This is missing some fundamental ones: gclid and dclid. Those are the parameters that identify a specific click from a specific user on a specific ad placement. They are the keys that Google uses on the back-end to join Google Analytics data with Google Ads (formerly AdWords) and DV360 (formerly DoubleClick) data.
The utm_ parameters are tame. They are very coarse-grained, usually representing "which budget did this ad come from" rather than anything about a user. They're ugly, which is enough reason to strip them, but gclid is also ugly, and much more identifying.
This is a bit of a fringe opinion, but I actually consider tools that block utm_ but leave gclid to actually be a decrease in privacy. A lot of people misconfigure their Google Analytics so that _utm params break the gclid. Stripping utms allows that join to happen.
I always preferred CleanURLs as it has an autoupdate feature, which pulls down this json file https://gitlab.com/KevinRoebert/ClearUrls/raw/master/data/da...
CleanURLs does include both gclid and dclid. From memory the other url cleaning addons required a new version of the addon.
You leave in the unique identifier, and then publish it under your real name, allowing all of those clicks to be attributed to your actual identity.
So here's a feature suggestion: instead of removing URL parameters, replace them with a randomly-generated value. Be careful to use the same length and character set (e.g. replace a hex id with only hex digits).
And also, set DNT=1.
That gives the digital marketing people an incentive to respect the DNT header, and an easy way to maintain data quality.
I think that this is a better strategy than blocking trackers and "cleaning" URLs. It shifts the economics of web tracking, which short of legislation, is the only way things are going to change.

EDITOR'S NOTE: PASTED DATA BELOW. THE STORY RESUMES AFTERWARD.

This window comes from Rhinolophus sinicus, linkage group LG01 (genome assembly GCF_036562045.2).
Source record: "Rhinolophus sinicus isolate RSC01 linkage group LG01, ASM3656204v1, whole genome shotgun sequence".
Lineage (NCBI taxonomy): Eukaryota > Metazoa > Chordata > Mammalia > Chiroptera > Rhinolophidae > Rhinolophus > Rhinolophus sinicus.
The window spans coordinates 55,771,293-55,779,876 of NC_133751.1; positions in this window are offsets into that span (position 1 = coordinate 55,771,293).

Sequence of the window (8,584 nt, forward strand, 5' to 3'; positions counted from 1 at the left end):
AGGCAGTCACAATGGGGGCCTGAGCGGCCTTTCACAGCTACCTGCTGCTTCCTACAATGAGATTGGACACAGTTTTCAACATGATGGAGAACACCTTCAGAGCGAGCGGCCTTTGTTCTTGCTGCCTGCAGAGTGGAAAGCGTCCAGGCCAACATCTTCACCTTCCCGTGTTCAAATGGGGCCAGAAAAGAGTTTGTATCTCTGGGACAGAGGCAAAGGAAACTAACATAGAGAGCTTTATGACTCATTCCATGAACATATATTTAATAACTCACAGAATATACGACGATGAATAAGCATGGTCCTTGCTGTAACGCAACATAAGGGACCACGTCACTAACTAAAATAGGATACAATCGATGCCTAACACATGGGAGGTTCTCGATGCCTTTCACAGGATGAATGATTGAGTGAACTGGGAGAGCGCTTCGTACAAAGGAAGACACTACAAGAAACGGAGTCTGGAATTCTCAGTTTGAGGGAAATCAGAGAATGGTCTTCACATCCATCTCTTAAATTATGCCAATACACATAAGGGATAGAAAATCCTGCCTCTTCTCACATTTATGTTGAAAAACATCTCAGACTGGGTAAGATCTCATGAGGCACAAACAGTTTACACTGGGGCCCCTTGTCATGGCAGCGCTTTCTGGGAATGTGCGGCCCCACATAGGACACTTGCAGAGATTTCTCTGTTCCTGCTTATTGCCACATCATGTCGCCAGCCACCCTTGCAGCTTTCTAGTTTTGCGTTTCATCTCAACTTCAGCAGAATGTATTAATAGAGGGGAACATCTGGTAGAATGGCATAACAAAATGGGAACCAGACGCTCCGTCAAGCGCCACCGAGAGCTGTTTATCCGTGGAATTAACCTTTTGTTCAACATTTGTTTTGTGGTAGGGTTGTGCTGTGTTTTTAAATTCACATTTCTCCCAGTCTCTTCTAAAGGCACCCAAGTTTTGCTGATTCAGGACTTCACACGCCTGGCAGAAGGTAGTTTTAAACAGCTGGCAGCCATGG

Do you know of any other parameters like those, that can be safely removed? Maybe someone else here can list a few?
As much as I enjoy privacy, IMO it's a much bigger violation / risk to give my complete browsing history to some extension, especially since it can "read all your data". That means it can look at the HTML response of any page you visit which means access to your banking details, email account and everything you ever browse. That's all personally identifiable data.
I wouldn't even consider utm tags a privacy violation since it's really nothing more than a slightly more useful referrer header that's completely anonymous.
Any plugin that rewrites URLs can do all that. It so happens that ublock origin also needs this capability in order for it to function. So essentially, it boils down to a matter of trust. If I trust the extension developer enough, I would gladly install the plugin rather than doing nothing to stop the rampant privacy abuses.
> As much as I enjoy privacy, IMO it's a much bigger violation / risk to give my complete browsing history to some extension, especially since it can "read all your data".
That's some serious allegation. I just hope you had enough proof before you started pointing fingers.